Institute of Astronomy

Data Mining the ALMA archive (Oliver Shorttle)

Project Title: Data mining the ALMA archive


Dr Oliver Shorttle, Mihkel Kama, Kaisey Mandel

Importance of the area of research concerned

The ability to obtain spatially resolved chemistry and kinematics of protoplanetary disks has revolutionised our picture of a key stage in the life of stars and planets.  Coupled with the now thousands of discovered exoplanetary systems, and the detailed record we have of our own solar system’s early history, we are now able to investigate planet formation on a range of temporal and spatial scales.  The ALMA interferometer radio telescope has been key in this transformation, providing outstanding images of protoplanetary disks. The many terabytes of extremely high spectral and spatial resolution, wide bandwidth, data produced by ALMA are a major asset for the astrophysical community. Critically, ALMA has the potential to detect many important new molecules for understanding the chemistry of disks and their planets, and important work is still to be done interrogating new and existing datasets for the presence of such molecules.

Project Summary

Most ALMA data proposals are highly specific in the questions they ask and answer. This means that the fraction of excess high-quality data generated by a single project is often large. The online data archive is getting populated with a rapidly increasing flow of high-quality data that has not been analysed to its full potential for the presence of new and important chemical species that can constrain physical and chemical conditions in disks.  A notable example of the techniques that have yet to receive wide deployment are using a) matched filtering approaches which maximise signal-to-noise by assuming prior knowledge of the velocity structure of the target (Loomis et al. 2018) and b) multi-line stacking, in particular for complex molecules which have many individually weak spectral features. While individual observations with ALMA rarely have the right spectral coverage to contain many features of an individual new species, the ALMA archive has accumulated data at many frequency settings for many objects of significant interest to the community. Tapping into this data is extremely labour-intensive when done manually. However, here the student will develop machine learning techniques to automate deep exploration of the ALMA archive.  These techniques will be of general use to astrophysical datasets and thus carry significant discovery and science-yield potential.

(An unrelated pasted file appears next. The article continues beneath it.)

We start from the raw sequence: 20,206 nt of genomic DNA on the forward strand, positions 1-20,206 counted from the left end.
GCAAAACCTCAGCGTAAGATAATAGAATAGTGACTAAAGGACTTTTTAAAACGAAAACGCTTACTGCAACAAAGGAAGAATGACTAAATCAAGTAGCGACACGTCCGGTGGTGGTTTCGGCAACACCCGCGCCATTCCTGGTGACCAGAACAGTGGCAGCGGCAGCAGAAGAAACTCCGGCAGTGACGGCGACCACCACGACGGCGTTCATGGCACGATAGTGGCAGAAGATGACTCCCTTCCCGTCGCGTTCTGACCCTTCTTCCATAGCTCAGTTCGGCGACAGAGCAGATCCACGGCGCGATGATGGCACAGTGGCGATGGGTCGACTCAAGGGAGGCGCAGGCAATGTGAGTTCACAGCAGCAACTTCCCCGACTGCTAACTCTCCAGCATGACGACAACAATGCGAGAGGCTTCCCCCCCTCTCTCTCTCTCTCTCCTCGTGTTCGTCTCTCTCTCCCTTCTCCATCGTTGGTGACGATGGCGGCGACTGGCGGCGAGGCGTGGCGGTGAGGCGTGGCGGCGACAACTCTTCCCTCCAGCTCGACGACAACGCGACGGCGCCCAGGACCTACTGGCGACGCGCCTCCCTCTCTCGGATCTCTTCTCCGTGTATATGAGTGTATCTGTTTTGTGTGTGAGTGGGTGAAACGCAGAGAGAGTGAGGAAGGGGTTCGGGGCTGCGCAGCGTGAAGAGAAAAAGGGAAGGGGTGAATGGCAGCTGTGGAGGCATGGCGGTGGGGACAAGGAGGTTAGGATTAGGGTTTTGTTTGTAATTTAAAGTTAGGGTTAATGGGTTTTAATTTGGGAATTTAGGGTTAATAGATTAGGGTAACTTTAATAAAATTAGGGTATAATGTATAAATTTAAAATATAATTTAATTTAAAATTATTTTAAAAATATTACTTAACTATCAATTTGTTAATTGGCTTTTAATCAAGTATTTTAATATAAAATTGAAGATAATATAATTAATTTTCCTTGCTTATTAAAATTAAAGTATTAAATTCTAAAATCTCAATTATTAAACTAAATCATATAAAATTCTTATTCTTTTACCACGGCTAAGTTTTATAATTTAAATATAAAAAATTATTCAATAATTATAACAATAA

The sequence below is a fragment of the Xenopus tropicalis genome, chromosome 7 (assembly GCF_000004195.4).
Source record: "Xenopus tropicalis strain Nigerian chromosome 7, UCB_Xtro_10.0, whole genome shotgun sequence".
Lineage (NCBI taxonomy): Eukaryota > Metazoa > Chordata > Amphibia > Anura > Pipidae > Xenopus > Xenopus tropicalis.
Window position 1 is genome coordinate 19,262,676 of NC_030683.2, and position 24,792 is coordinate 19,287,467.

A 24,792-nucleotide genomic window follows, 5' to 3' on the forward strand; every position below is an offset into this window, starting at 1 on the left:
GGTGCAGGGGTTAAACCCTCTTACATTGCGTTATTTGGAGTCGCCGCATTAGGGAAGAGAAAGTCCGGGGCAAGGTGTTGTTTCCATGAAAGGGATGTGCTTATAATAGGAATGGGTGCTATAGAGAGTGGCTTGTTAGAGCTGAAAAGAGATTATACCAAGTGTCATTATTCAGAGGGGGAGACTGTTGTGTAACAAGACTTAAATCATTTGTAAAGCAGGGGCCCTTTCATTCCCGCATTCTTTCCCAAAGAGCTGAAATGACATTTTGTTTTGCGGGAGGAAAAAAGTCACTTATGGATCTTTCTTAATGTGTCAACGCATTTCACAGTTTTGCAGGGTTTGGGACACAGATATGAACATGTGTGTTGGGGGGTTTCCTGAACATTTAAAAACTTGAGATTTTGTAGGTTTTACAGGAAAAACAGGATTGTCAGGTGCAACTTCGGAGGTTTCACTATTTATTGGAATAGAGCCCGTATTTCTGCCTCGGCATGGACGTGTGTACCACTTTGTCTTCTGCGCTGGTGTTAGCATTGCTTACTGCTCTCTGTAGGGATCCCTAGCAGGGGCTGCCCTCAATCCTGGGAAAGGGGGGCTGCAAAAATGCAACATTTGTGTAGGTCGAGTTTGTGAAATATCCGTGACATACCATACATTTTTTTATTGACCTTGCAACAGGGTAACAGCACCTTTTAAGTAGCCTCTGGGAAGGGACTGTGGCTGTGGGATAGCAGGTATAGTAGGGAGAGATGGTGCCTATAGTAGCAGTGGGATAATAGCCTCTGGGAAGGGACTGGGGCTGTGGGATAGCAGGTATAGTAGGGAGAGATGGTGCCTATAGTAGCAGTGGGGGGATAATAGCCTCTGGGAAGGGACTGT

A background in astrophysics is desirable but not required, while experience of, or interest in, statistical methods applied to large datasets is essential.  This Ph.D. is part of the STFC "Data Science" CDT programme at the University of Cambridge. The length of the Ph.D. is four years with six months, possibly as two three-month periods, spent on a placement in industry. The placement is expected to involve data science and will almost certainly be spent with Shell.


Loomis, R.A. et al. 2018. Detecting weak spectral lines in interferometric data through matched filtering. The Astronomical Journal, 155:182. or


This studentship is open to Home and EU students only.

Application Information: 

Please follow the instructions given on the IoA's admissions page you can then apply for the PhD in Astronomy on the Graduate Admissions website

To apply for this studentship, include the text "I wish to be considered for the "Data Mining the ALMA Archive with Oliver Shorttle" in Your Statement of Interest [Course specific questions section] of the application form.

It is also possible to be considered for an STFC-funded studentship simultaneously. To be considered for both include the text "I wish to be considered for the Data Mining the ALMA Archive with Oliver Shorttle and an STFC studentship" in Your Statement of Interest [Course specific questions section] of the application form.

Application Deadline Date: 

3 January 2019

Page last updated: 26 August 2018 at 13:44